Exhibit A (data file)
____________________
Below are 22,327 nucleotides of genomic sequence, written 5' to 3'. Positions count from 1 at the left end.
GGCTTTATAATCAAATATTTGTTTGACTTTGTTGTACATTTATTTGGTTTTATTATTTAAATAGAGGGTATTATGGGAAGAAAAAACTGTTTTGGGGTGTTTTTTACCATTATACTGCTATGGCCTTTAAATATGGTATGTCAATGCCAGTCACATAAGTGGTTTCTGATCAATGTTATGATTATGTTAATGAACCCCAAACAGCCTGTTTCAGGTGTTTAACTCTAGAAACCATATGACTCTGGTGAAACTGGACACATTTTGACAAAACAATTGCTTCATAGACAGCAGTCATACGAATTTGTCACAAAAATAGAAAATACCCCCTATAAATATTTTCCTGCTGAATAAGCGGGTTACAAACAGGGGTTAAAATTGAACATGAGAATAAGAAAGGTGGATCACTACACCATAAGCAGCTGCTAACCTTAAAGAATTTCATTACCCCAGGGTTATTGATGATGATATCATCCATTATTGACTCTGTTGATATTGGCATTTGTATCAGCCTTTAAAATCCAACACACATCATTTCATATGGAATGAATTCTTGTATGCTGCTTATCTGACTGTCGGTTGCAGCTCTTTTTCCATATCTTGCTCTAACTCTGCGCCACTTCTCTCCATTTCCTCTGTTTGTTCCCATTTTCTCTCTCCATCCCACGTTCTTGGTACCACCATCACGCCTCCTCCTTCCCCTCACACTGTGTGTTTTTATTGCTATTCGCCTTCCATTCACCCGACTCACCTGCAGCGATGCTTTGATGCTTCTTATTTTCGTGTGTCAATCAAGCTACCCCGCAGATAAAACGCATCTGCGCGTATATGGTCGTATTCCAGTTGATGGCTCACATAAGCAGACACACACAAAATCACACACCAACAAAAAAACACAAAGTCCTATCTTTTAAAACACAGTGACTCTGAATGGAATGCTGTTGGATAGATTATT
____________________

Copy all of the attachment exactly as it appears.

Below are 22,327 nucleotides of genomic sequence, written 5' to 3'. Positions count from 1 at the left end.
GGCTTTATAATCAAATATTTGTTTGACTTTGTTGTACATTTATTTGGTTTTATTATTTAAATAGAGGGTATTATGGGAAGAAAAAACTGTTTTGGGGTGTTTTTTACCATTATACTGCTATGGCCTTTAAATATGGTATGTCAATGCCAGTCACATAAGTGGTTTCTGATCAATGTTATGATTATGTTAATGAACCCCAAACAGCCTGTTTCAGGTGTTTAACTCTAGAAACCATATGACTCTGGTGAAACTGGACACATTTTGACAAAACAATTGCTTCATAGACAGCAGTCATACGAATTTGTCACAAAAATAGAAAATACCCCCTATAAATATTTTCCTGCTGAATAAGCGGGTTACAAACAGGGGTTAAAATTGAACATGAGAATAAGAAAGGTGGATCACTACACCATAAGCAGCTGCTAACCTTAAAGAATTTCATTACCCCAGGGTTATTGATGATGATATCATCCATTATTGACTCTGTTGATATTGGCATTTGTATCAGCCTTTAAAATCCAACACACATCATTTCATATGGAATGAATTCTTGTATGCTGCTTATCTGACTGTCGGTTGCAGCTCTTTTTCCATATCTTGCTCTAACTCTGCGCCACTTCTCTCCATTTCCTCTGTTTGTTCCCATTTTCTCTCTCCATCCCACGTTCTTGGTACCACCATCACGCCTCCTCCTTCCCCTCACACTGTGTGTTTTTATTGCTATTCGCCTTCCATTCACCCGACTCACCTGCAGCGATGCTTTGATGCTTCTTATTTTCGTGTGTCAATCAAGCTACCCCGCAGATAAAACGCATCTGCGCGTATATGGTCGTATTCCAGTTGATGGCTCACATAAGCAGACACACACAAAATCACACACCAACAAAAAAACACAAAGTCCTATCTTTTAAAACACAGTGACTCTGAATGGAATGCTGTTGGATAGATTATT